JOHNSRUD PARK - The clear, cold waters of the Blackfoot River are a long way away from the oil-stained salt water of the Gulf of Mexico. But on Wednesday morning, U.S. Sen. Max Baucus, D-Mont., spent a few hours floating the Blackfoot in order to tout the possible silver lining to April's disastrous oil spill in the Gulf.
"With the spill in the Gulf, this is an opportunity to say, ‘Hey, let's make up for what we've lost,' " said Baucus, who is currently co-sponsoring a Senate bill that would provide $900 million per year to the Land and Water Conservation Fund, a federal program that uses royalties from offshore oil and gas exploration to create fishing access sites, wildlife refuges, parks, trails and open spaces.
Officially billed as a Rally for River Access, Wednesday's float and subsequent press conference drew about 75 activists and professionals involved in river access issues in Montana. However, with Baucus' bill on tap for a vote after the Senate returns from its summer recess, the event was squarely focused on showing support for Baucus' legislative efforts.
"It's appropriate that we're celebrating this fund on the Blackfoot, as the Land and Water Conservation Fund has been the primary mechanism of supporting this river over the years, and that wouldn't have happened without the leadership of Senator Baucus," said Jeff Barber, director of government relations for the Nature Conservancy in Montana. "Montanans would have much fewer opportunities to get out and enjoy our environment but for the LWCF."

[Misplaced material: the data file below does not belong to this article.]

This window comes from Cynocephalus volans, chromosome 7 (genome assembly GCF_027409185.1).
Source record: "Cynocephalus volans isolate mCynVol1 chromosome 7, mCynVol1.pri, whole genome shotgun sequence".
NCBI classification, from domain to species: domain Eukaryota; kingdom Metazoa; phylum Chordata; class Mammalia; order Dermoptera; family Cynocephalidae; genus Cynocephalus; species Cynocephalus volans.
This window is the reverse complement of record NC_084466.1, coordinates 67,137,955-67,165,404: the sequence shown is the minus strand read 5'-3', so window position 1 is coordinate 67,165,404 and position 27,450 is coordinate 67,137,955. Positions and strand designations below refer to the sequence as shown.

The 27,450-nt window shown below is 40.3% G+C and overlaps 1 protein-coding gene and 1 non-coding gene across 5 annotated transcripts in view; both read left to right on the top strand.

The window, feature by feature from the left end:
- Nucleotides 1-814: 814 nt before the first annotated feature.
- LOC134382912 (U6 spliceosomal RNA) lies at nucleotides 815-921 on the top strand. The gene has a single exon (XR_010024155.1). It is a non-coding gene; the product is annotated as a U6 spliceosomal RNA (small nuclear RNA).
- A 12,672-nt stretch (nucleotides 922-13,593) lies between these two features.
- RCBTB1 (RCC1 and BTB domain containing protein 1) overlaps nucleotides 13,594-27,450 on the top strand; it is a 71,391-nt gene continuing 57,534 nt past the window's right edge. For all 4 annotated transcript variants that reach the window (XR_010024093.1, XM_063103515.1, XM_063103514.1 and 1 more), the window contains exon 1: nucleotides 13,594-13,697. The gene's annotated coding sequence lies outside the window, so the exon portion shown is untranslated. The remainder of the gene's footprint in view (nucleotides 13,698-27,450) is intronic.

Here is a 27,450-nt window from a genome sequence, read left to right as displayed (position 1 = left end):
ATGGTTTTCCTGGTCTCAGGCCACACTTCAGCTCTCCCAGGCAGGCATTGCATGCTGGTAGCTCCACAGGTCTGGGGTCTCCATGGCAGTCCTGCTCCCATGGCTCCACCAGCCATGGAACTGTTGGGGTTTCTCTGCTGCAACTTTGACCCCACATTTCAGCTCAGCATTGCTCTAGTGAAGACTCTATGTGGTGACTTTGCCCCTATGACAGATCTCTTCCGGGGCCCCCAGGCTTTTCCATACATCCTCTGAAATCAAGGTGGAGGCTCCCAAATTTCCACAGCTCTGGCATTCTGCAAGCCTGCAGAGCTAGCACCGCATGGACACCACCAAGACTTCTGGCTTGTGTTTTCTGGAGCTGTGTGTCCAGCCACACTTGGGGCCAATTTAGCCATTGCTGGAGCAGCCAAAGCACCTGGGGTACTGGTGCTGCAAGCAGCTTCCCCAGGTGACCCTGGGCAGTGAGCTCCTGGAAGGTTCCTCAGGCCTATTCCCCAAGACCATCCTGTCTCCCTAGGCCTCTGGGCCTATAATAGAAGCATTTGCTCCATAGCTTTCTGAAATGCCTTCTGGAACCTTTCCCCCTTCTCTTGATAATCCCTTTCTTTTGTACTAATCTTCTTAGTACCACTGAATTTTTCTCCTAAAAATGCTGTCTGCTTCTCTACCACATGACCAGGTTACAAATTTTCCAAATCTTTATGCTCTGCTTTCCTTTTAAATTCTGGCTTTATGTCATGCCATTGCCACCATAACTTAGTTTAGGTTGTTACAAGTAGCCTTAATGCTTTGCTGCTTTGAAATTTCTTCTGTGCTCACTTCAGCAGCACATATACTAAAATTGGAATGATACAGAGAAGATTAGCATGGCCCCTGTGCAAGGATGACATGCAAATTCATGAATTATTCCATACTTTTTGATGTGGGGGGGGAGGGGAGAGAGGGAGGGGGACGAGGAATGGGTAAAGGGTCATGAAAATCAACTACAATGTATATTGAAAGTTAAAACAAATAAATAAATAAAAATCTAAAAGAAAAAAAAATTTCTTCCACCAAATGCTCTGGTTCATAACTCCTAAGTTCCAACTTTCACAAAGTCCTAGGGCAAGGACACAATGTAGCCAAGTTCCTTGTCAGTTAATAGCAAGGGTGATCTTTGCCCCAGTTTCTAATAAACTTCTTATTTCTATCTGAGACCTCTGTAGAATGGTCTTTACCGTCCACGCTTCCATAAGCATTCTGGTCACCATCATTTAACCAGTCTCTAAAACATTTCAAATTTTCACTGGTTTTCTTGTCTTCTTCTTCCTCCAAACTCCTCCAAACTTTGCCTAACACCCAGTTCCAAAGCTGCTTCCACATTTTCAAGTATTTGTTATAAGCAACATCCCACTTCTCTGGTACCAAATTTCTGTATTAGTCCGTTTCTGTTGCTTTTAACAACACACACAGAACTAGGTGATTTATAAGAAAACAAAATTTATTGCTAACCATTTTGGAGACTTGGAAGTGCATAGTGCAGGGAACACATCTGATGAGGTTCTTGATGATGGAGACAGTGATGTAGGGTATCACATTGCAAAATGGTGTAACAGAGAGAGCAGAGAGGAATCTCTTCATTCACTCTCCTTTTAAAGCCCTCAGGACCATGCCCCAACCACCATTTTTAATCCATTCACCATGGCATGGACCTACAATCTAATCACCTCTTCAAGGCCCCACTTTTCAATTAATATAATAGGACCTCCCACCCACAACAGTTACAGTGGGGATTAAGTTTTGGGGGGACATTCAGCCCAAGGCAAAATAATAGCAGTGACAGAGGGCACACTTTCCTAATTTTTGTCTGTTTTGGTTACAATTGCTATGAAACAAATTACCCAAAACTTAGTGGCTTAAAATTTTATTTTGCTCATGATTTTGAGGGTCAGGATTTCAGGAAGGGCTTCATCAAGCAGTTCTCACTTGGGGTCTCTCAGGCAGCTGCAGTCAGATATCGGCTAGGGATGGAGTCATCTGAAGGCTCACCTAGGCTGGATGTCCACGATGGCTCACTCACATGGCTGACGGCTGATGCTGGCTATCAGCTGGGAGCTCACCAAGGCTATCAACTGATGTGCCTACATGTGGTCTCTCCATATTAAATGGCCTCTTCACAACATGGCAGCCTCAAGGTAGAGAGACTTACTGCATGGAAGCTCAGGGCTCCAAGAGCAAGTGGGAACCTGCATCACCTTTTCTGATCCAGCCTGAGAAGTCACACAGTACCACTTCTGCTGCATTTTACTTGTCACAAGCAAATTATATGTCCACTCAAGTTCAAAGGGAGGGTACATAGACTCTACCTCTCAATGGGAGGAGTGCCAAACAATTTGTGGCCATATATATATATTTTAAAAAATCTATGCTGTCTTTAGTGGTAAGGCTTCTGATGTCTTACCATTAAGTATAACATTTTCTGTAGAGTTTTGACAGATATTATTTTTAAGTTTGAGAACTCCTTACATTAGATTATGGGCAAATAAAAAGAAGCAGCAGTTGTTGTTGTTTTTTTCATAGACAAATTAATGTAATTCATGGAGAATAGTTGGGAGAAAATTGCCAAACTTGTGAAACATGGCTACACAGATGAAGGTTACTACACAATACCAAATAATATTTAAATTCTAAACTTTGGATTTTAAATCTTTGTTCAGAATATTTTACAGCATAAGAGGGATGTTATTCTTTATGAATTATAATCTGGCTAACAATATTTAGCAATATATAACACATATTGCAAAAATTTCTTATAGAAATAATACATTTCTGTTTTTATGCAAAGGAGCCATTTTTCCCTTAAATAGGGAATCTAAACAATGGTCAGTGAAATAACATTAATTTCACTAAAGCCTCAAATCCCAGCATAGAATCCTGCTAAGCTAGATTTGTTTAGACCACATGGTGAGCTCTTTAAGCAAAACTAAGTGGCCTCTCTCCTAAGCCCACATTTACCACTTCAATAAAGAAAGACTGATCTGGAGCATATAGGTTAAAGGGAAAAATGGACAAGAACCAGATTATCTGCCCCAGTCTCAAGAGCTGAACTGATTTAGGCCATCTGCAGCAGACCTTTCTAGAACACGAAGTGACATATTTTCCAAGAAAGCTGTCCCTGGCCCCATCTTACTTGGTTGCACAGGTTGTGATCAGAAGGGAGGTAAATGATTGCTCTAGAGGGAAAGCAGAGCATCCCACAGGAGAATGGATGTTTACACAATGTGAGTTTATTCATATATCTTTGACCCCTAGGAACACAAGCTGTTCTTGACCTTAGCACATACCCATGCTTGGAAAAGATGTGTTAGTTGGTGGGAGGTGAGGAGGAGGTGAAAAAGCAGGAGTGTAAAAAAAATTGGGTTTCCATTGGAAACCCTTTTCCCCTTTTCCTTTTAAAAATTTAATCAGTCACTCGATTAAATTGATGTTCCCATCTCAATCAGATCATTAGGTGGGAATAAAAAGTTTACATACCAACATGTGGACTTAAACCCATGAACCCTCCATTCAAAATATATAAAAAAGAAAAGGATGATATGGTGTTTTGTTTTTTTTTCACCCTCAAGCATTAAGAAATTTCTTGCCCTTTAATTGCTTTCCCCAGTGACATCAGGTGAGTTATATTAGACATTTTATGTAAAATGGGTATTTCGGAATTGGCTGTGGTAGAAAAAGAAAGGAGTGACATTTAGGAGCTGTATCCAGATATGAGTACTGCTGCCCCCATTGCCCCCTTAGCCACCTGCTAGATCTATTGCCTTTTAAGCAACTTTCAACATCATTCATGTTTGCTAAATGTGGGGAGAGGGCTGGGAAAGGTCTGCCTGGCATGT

Created in 1964, the Land and Water Conservation Fund was, from its inception, supposed to receive up to $900 million per year to devote to conservation projects. However, the LWCF has only been fully funded in two years of its existence.
Last autumn, Baucus and Sen. Jeff Bingaman of New Mexico introduced the Land and Water Conservation Authorization and Funding Act, S.2747, a bill that would guarantee full funding of the LWCF annually, and reauthorize the fund, which was set to expire in 2015.
Then came the explosion of the Deepwater Horizon oil rig in the Gulf of Mexico on April 20, which precipitated the largest oil spill in American history. In the wake of the disaster, both the House of Representatives and the Senate have worked up bills aimed at holding oil companies responsible for the costs associated with oil spill cleanups and reparations to those who are injured or who lose their livelihood in such disasters.
In recent weeks, the bill sponsored by Baucus and Bingaman has been wrapped into those legislative efforts, and Baucus said on Wednesday he hopes the bill will be passed when the Senate returns from recess.
"We have a great opportunity here to push it over the top," said Baucus, noting that the rationale for devoting funds from offshore oil and gas leases to conservation efforts elsewhere makes simple sense.
"We're exploiting one resource, so at least that industry should pay for something like this," said Baucus.
Plenty of people who attended Wednesday morning's float agreed.
"Whether it's a local park, fishing access, or something like Montana Legacy Project, the Land and Water Conservation Fund is the essential tool to protect not only our lands but our sense of place and community and the things we want to leave to our children," said Maddy Pope, director of national outreach with the Trust for Public Land in Bozeman.
"These rivers are going to be here long after we're gone," added Mike Johnston, owner of Montana River Guides in Alberton and a lead instructor with the Whitewater Rescue Institute. "And they're going to be in a lot better shape because of the funding Max (Baucus) has secured for these rivers."